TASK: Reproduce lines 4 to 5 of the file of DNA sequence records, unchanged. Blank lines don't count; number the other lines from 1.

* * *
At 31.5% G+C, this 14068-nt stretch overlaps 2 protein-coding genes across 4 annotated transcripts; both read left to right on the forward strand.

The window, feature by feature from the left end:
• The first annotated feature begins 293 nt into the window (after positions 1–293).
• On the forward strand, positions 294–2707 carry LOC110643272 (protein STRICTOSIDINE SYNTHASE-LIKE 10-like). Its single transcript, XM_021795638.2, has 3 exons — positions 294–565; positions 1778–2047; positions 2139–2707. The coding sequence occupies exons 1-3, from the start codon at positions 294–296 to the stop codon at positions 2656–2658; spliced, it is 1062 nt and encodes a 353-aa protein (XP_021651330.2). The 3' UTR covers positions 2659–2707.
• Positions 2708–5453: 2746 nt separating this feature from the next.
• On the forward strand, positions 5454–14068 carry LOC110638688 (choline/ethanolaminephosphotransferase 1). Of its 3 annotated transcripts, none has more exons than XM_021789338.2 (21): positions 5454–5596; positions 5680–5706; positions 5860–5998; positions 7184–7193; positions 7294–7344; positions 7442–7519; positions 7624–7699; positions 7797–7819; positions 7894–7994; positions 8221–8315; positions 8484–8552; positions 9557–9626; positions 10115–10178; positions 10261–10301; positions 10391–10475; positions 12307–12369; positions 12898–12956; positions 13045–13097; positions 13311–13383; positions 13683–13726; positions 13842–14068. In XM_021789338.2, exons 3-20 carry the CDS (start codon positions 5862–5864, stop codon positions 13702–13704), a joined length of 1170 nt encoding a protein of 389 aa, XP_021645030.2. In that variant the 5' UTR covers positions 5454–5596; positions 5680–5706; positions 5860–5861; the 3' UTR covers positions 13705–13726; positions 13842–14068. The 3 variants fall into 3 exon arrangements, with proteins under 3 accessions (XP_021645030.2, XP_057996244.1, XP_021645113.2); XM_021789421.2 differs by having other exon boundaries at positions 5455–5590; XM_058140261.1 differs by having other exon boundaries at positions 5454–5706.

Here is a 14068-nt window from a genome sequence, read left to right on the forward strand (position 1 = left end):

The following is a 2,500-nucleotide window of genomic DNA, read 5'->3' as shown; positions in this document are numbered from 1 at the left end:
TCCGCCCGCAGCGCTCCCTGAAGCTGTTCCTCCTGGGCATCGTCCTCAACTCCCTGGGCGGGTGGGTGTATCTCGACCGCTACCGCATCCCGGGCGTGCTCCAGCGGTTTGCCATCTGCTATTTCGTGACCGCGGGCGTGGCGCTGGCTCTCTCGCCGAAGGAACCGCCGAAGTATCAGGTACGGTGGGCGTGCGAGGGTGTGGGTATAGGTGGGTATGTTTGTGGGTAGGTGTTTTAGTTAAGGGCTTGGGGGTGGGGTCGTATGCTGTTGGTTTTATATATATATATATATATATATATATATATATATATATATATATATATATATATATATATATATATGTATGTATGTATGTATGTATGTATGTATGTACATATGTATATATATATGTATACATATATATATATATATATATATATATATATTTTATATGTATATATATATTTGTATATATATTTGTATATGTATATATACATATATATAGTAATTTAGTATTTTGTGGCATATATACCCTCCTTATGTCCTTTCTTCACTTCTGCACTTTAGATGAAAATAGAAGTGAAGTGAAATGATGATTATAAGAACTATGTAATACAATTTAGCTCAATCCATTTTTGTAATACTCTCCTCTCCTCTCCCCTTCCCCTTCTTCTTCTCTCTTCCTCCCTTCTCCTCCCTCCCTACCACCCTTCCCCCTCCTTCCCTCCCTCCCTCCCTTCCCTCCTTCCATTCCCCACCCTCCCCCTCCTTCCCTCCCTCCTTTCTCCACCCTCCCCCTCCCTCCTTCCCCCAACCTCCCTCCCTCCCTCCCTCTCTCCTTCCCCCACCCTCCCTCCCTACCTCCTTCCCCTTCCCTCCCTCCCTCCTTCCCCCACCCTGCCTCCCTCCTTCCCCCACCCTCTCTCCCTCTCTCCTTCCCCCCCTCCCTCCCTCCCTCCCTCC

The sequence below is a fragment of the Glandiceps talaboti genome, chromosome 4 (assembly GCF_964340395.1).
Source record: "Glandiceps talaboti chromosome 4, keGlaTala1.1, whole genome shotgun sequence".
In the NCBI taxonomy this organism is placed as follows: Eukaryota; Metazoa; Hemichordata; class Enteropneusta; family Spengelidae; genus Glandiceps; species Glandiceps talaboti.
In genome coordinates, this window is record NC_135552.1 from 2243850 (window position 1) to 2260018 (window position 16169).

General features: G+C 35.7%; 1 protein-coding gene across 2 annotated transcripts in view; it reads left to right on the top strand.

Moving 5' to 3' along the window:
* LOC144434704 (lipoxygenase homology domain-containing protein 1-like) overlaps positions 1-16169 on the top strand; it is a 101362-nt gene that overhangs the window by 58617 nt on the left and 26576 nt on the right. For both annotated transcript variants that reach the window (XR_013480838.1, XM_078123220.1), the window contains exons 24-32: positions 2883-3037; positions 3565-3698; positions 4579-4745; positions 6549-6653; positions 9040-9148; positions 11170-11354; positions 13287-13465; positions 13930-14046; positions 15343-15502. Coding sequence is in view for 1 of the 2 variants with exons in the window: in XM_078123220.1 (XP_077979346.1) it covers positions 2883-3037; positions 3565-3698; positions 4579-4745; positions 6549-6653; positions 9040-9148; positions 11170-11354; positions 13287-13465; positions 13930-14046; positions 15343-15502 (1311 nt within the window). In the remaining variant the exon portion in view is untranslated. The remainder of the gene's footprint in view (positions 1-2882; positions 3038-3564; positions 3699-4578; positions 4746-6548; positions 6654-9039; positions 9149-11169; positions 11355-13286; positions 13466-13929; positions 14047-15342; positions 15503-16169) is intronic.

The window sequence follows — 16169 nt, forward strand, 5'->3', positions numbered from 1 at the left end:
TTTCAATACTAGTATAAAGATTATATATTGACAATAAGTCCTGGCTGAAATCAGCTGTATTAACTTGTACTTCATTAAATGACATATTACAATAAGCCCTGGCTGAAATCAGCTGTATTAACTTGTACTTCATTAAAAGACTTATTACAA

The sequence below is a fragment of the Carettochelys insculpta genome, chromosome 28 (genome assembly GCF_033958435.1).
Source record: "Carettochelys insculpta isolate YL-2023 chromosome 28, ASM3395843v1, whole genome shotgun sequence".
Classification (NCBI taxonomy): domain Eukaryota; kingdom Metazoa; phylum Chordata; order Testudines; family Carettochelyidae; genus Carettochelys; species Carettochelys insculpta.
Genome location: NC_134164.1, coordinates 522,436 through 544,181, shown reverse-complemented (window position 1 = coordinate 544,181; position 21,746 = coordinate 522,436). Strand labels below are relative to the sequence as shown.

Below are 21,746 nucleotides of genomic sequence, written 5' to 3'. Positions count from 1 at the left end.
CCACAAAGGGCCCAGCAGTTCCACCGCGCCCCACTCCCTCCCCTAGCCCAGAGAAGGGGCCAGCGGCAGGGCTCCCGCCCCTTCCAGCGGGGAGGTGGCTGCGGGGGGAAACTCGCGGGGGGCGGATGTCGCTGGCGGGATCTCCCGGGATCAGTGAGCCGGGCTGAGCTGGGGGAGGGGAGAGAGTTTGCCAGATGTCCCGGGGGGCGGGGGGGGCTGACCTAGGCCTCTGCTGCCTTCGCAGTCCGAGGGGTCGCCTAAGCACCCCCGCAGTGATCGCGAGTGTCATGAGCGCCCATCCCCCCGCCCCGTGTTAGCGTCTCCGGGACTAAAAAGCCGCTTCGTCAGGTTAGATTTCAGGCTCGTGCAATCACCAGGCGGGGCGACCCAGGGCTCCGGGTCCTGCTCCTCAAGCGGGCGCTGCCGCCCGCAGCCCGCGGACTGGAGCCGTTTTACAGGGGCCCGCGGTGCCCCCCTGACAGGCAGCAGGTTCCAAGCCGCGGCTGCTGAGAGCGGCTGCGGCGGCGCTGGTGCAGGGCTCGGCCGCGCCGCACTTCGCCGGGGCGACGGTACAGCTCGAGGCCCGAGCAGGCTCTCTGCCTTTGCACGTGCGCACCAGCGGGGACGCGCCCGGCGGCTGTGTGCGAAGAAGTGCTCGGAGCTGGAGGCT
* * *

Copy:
• On the forward strand, positions 294–2707 carry LOC110643272 (protein STRICTOSIDINE SYNTHASE-LIKE 10-like). Its single transcript, XM_021795638.2, has 3 exons — positions 294–565; positions 1778–2047; positions 2139–2707. The coding sequence occupies exons 1-3, from the start codon at positions 294–296 to the stop codon at positions 2656–2658; spliced, it is 1062 nt and encodes a 353-aa protein (XP_021651330.2). The 3' UTR covers positions 2659–2707.
• Positions 2708–5453: 2746 nt separating this feature from the next.